Review status: this preprint was under review for the journal ACP. A revision for further review has not been submitted.
Simulation of trace gases and aerosols over the Indian domain: evaluation of the WRF-Chem Model
M. Michael1,A. Yadav1,S. N. Tripathi1,2,V. P. Kanawade1,A. Gaur1,P. Sadavarte3,and C. Venkataraman3M. Michael et al.M. Michael1,A. Yadav1,S. N. Tripathi1,2,V. P. Kanawade1,A. Gaur1,P. Sadavarte3,and C. Venkataraman3
Received: 25 Feb 2013 – Accepted for review: 22 Apr 2013 – Discussion started: 14 May 2013
Abstract. The "online" meteorological and chemical transport Weather Research and Forecasting/Chemistry (WRF-Chem) model has been implemented over the Indian subcontinent for three consecutive summers in 2008, 2009 and 2010 to study the aerosol properties over the domain. The initial and boundary conditions are obtained from NCAR reanalysis data. The emission rates of sulfur dioxide, black carbon, organic carbon and PM2.5, which are developed over India at a grid resolution of 0.25° × 0.25° have been used in the present study. The remaining emissions are obtained from global inventories (RETRO and EDGAR). The model simulated the meteorological parameters, trace gases and particulate matter. Predicted mixing ratios of trace gases (Ozone, carbon monoxide and sulfur dioxide) are compared with ground based observations over Kanpur. Simulated aerosol optical depth are compared with those observed at nine Aerosol Robotic Network stations (AERONET). The simulations show that the aerosol optical depth of the less polluted regions is better simulated compared to that of the locations where the aerosol loading is very high. The vertical profiles of extinction coefficient observed at Kanpur Micropulse Lidar Network (MPLNET) station is in agreement with the simulated values for altitudes greater than 1.5 km and qualitatively simulate the elevated layers of aerosols. The simulated mass concentration of black carbon shows very good correlation with observations, due to the better local emission inventory used. The vertical profiles of black carbon at various locations have also been compared with observations from aircraft campaign held during pre-monsoon period of 2008 and 2009 resulting in good agreement. This study shows that WRF-Chem model captures many important features of the observations and therefore can be used for understanding and predicting regional atmospheric composition over Indian subcontinent.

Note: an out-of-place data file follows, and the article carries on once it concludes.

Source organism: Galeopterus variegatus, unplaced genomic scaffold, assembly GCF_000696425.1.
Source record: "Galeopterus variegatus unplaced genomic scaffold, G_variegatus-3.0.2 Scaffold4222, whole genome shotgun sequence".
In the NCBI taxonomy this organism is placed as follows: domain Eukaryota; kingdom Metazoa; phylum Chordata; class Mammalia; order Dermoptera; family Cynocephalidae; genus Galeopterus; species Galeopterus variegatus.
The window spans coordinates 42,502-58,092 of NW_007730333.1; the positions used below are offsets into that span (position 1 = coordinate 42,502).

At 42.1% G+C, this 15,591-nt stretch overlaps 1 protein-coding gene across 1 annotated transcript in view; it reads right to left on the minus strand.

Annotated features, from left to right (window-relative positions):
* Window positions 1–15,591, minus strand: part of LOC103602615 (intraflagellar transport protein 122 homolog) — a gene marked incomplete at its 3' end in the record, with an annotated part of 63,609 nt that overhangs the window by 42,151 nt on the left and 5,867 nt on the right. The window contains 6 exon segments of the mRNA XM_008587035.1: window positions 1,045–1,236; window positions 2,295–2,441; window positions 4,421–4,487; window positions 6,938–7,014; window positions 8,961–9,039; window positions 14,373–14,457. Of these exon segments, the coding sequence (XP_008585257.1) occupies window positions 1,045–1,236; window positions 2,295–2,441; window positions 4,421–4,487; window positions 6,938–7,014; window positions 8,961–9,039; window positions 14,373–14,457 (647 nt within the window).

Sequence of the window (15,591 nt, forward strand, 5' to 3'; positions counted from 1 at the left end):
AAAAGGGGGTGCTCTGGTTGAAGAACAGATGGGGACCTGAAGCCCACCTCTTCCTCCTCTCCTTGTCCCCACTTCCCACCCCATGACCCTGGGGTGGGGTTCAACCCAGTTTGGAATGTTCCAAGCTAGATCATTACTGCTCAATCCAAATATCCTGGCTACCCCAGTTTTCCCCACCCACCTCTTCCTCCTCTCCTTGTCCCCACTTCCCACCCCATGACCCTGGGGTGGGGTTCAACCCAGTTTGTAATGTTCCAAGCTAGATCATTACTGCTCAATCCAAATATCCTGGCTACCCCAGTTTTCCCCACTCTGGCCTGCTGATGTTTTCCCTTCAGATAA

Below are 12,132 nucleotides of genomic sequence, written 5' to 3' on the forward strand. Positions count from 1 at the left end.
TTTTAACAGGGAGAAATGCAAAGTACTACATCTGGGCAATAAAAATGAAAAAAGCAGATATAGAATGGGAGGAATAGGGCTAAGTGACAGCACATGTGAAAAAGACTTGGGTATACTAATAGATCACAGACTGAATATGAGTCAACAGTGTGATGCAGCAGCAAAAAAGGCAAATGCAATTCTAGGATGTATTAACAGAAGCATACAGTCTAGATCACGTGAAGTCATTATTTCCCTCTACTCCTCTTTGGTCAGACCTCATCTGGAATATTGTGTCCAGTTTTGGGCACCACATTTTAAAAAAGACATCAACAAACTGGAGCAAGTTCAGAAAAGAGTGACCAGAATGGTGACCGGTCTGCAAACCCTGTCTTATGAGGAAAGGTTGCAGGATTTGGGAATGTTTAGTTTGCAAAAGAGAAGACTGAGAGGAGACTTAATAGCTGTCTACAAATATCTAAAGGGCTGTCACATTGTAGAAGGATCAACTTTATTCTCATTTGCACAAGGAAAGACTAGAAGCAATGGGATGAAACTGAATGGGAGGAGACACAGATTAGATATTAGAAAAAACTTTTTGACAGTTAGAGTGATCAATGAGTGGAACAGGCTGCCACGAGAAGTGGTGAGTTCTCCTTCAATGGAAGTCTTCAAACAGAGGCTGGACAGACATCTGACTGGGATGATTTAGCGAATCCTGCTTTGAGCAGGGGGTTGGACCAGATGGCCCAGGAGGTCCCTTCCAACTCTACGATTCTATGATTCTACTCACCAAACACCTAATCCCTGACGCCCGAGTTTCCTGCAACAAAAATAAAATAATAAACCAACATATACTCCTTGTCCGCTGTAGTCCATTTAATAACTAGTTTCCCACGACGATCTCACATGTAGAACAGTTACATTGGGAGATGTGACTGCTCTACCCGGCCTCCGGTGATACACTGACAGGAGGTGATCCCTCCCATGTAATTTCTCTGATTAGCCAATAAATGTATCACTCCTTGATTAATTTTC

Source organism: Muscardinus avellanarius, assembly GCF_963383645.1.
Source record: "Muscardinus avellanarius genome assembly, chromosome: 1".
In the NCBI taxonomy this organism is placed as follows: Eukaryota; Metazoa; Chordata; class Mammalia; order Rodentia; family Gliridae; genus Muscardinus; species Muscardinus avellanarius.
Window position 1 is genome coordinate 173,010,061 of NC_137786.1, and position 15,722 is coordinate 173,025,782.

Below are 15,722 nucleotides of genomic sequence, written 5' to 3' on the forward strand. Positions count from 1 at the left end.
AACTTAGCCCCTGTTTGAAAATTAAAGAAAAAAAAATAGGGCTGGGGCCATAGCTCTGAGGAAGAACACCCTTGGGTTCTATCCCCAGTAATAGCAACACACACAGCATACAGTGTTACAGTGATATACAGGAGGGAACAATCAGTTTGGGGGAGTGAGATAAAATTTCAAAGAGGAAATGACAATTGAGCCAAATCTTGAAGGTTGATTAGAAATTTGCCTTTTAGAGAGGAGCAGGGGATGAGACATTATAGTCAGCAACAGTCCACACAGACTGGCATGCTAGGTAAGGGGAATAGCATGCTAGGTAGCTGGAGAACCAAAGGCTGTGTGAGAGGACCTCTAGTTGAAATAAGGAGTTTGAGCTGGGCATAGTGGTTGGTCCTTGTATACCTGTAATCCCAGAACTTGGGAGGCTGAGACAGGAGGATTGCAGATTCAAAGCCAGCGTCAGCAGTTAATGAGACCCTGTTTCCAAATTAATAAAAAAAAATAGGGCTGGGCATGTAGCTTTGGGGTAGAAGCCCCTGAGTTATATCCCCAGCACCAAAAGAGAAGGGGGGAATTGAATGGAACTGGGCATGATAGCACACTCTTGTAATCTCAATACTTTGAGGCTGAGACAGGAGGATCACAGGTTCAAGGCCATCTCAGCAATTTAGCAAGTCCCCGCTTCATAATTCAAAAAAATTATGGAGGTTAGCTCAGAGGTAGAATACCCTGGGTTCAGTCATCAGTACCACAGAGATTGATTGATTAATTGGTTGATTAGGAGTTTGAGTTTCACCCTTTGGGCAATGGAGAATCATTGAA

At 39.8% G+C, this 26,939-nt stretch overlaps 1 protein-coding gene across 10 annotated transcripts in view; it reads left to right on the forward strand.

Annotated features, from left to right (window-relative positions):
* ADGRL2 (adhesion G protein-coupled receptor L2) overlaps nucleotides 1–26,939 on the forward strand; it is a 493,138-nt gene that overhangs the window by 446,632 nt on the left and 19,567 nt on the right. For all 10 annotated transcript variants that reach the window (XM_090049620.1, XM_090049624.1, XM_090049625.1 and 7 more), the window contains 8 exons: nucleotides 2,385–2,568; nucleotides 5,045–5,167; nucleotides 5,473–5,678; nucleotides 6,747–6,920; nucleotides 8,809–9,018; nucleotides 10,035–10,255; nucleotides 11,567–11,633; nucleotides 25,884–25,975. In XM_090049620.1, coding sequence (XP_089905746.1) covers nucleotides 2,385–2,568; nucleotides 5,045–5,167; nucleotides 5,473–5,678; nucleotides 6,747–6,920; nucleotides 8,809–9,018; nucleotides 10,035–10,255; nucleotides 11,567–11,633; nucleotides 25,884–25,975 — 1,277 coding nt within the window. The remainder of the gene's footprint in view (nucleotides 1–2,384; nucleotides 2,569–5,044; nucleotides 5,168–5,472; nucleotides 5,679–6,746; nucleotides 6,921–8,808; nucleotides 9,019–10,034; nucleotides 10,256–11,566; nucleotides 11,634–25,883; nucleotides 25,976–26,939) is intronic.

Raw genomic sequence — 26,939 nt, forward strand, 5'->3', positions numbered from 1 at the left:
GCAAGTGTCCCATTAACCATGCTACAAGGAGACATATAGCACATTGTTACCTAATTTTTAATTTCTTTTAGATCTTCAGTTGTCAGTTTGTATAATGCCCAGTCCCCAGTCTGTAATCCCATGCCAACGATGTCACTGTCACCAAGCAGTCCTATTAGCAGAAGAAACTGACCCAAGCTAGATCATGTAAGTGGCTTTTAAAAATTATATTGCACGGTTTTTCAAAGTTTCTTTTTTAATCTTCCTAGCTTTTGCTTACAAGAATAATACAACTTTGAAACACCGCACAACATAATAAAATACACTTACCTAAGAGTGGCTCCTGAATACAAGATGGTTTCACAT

How to cite. Michael, M., Yadav, A., Tripathi, S. N., Kanawade, V. P., Gaur, A., Sadavarte, P., and Venkataraman, C.: Simulation of trace gases and aerosols over the Indian domain: evaluation of the WRF-Chem Model, Atmos. Chem. Phys. Discuss., 13, 12287–12336, https://doi.org/10.5194/acpd-13-12287-2013, 2013.